Silvio Berlusconi 'to run for Italy PM again'

  • 7 December 2012
  • From the section Europe
Then Italian Prime Minister Silvio Berlusconi speaks during the "Campus Mentis" award ceremony in Rome April 8, 2011
Image caption Mr Berlusconi resigned from office in November 2011

The party of former Italian Prime Minister Silvio Berlusconi has given strong indications that he will run for office again next year.

The People of Freedom (PDL) party has cancelled its leadership primary and a senior figure said Mr Berlusconi would run for PM again.

Earlier on Thursday the party abstained from confidence votes in parliament.

Prime Minister Mario Monti's government won votes in both houses, but the move plunged Italy into uncertainty.

Mr Berlusconi, 76, resigned in November 2011 over Italy's economic troubles and was convicted of tax fraud in October of this year. He is appealing against that.

He is also on trial accused of paying for sex with an under-age prostitute, in the so-called "Ruby" case. He denies wrongdoing.

Despite the veteran politician's legal battles, he plans to run again for office, according to PDL Secretary General Angelino Alfano, quoted in Italian media.

Mr Berlusconi himself also said on Wednesday that he was being "assailed by requests" to return to politics.

He has already served as Italy's prime minister for three separate terms and built up what is believed to be a vast personal fortune from his business empire.

A commentary by Marcello Sorgi in the Fiat-owned newspaper La Stampa on Friday said "political logic" was not driving Mr Berlusconi but "that mixture of intuition, a sense of adventure and a zest for challenges that has characterised him throughout his long career".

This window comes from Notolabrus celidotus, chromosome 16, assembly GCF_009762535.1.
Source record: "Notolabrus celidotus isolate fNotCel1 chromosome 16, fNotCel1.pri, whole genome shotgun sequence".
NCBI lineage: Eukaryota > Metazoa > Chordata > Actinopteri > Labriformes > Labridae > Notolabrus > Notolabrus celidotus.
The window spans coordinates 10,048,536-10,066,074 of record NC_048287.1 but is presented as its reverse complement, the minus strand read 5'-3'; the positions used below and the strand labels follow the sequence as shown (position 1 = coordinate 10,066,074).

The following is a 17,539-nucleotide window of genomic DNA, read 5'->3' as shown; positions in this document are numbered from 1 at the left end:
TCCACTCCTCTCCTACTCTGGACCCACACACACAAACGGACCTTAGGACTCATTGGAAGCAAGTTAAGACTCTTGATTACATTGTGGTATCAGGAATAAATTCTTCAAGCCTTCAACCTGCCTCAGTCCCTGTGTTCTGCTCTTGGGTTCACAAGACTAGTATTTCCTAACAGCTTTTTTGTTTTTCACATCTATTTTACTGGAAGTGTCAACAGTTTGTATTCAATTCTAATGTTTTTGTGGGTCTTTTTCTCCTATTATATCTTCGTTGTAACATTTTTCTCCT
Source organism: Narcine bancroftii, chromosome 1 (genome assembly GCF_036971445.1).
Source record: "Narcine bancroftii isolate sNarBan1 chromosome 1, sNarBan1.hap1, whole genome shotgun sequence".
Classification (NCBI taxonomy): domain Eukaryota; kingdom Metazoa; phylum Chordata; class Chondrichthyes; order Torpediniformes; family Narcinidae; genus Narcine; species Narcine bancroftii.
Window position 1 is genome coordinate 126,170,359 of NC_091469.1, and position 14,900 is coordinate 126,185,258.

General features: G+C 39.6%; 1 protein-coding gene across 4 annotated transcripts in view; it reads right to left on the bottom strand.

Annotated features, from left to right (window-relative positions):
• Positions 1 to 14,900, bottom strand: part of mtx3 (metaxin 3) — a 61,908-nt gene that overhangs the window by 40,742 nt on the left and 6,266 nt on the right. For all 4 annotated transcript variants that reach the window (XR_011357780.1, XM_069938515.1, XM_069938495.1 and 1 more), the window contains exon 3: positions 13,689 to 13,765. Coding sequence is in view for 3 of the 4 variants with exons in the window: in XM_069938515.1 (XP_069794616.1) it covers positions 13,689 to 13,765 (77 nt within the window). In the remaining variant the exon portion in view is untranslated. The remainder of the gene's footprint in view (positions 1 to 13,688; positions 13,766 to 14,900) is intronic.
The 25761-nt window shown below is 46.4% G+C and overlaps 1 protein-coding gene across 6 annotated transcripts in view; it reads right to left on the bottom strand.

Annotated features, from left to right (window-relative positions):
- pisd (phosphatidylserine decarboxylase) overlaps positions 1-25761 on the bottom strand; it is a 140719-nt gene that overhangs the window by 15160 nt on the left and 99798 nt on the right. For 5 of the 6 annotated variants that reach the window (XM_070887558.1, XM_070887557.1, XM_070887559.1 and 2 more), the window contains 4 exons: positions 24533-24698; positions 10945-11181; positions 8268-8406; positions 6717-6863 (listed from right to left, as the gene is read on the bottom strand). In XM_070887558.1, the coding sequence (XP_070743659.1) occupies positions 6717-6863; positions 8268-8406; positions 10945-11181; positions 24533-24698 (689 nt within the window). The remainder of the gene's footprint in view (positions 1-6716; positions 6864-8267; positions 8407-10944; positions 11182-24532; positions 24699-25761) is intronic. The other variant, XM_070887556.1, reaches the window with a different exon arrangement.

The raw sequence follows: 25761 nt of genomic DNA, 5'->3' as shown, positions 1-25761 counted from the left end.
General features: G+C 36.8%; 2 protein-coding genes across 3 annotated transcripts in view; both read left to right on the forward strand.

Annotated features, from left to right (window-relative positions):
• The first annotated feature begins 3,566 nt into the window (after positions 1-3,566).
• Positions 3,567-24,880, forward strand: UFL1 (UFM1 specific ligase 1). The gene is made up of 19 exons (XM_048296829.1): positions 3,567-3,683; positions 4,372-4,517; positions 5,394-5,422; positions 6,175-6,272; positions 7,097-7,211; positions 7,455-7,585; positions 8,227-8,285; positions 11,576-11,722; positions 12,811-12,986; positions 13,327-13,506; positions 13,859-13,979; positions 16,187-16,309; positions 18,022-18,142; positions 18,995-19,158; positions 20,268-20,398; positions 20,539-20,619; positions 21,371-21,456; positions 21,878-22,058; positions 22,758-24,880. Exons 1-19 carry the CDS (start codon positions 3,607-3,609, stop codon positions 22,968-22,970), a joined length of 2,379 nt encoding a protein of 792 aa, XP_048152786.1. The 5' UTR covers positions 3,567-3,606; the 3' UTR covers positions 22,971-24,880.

Stefano Corradino, writing in the independent daily Il Fatto Quotidiano, said Mr Berlusconi would run again "in order to save himself from the trials... and to give a bit of help to his companies".

Economic reforms

The PDL's decision to walk out of a vote of confidence is being seen as an effort by the party to distance itself from the policies of Mr Monti's government ahead of next year's election, expected to be held in March.

Mr Monti replaced Mr Berlusconi as prime minister just over a year ago, and launched a programme of reforms aimed at pulling Italy out of economic crisis.

President Giorgio Napolitano said he wanted to avoid a "turbulent" end to Mr Monti's technocratic government.

Fabrizio Cicchitto, the leader of the centre-right People of Freedom (PDL) in the lower house, said the party abstained from the vote "to show our strongly critical view of their economic policies".

But he later indicated that they would not attempt to bring down the government.

"We will do our duty to the utmost to... allow the chamber to operate," he was quoted as saying by Reuters news agency.

After the Senate vote, the centre-left Democratic Party (PD) raised the prospect of elections being called before the expected date in March 2013.

Recent opinion polls suggest that the PD currently has a comfortable lead over Mr Berlusconi's PDL.

After his latest trial in October, Mr Berlusconi said he "felt a duty to remain in politics".

Image caption Supporters of Mr Berlusconi held a banner in Rome on Wednesday reading "Silvio, Italy Believes in You"

He later said he would not run for PM again, but appeared to row back from that position on Wednesday.

"I am being assailed by requests to return to the field as soon as possible," he said after a meeting of party leaders.

"Italy today is on the edge of a cliff. I cannot allow this," he said, claiming that the situation now was "far worse than when I left office last year".

His party later said it had called off a primary that was going to be held to decide who would lead it into a general election in the spring. According to the party, Mr Berlusconi will head its list of candidates and lead the party into the election.

In response, economic development minister Corrado Passera said it would not be good for Italy's image abroad "to go back".

Mr Monti defended the government's record on Thursday, saying it had largely succeeded in putting the country in a safe position and "preventing Italy from causing new fires in the eurozone".

More on this story